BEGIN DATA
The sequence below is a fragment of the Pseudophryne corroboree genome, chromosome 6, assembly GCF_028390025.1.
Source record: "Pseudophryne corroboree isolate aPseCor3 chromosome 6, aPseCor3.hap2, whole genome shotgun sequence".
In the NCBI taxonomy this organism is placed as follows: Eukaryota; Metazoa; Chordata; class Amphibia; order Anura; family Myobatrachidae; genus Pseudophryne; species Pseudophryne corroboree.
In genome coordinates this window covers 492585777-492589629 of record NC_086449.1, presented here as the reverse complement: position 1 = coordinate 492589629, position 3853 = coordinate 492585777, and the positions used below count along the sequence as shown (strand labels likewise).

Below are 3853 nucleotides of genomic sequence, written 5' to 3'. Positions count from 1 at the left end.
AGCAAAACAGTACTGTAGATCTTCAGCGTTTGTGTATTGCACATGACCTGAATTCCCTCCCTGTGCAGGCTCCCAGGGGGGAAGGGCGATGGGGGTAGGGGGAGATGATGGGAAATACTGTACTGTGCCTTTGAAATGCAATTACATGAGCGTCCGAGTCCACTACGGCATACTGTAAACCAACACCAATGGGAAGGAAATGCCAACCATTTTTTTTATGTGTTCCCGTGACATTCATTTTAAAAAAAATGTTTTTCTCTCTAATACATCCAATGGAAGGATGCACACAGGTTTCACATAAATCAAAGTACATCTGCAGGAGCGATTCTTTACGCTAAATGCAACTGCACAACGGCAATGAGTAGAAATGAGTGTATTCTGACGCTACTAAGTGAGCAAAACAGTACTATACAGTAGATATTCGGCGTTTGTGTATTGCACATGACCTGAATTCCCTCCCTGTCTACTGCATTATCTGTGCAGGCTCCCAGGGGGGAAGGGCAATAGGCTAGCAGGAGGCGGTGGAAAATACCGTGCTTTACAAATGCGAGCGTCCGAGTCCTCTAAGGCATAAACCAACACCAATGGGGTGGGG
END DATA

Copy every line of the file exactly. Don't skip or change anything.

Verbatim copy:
The sequence below is a fragment of the Pseudophryne corroboree genome, chromosome 6, assembly GCF_028390025.1.
Source record: "Pseudophryne corroboree isolate aPseCor3 chromosome 6, aPseCor3.hap2, whole genome shotgun sequence".
In the NCBI taxonomy this organism is placed as follows: Eukaryota; Metazoa; Chordata; class Amphibia; order Anura; family Myobatrachidae; genus Pseudophryne; species Pseudophryne corroboree.
In genome coordinates this window covers 492585777-492589629 of record NC_086449.1, presented here as the reverse complement: position 1 = coordinate 492589629, position 3853 = coordinate 492585777, and the positions used below count along the sequence as shown (strand labels likewise).

Below are 3853 nucleotides of genomic sequence, written 5' to 3'. Positions count from 1 at the left end.
AGCAAAACAGTACTGTAGATCTTCAGCGTTTGTGTATTGCACATGACCTGAATTCCCTCCCTGTGCAGGCTCCCAGGGGGGAAGGGCGATGGGGGTAGGGGGAGATGATGGGAAATACTGTACTGTGCCTTTGAAATGCAATTACATGAGCGTCCGAGTCCACTACGGCATACTGTAAACCAACACCAATGGGAAGGAAATGCCAACCATTTTTTTTATGTGTTCCCGTGACATTCATTTTAAAAAAAATGTTTTTCTCTCTAATACATCCAATGGAAGGATGCACACAGGTTTCACATAAATCAAAGTACATCTGCAGGAGCGATTCTTTACGCTAAATGCAACTGCACAACGGCAATGAGTAGAAATGAGTGTATTCTGACGCTACTAAGTGAGCAAAACAGTACTATACAGTAGATATTCGGCGTTTGTGTATTGCACATGACCTGAATTCCCTCCCTGTCTACTGCATTATCTGTGCAGGCTCCCAGGGGGGAAGGGCAATAGGCTAGCAGGAGGCGGTGGAAAATACCGTGCTTTACAAATGCGAGCGTCCGAGTCCTCTAAGGCATAAACCAACACCAATGGGGTGGGG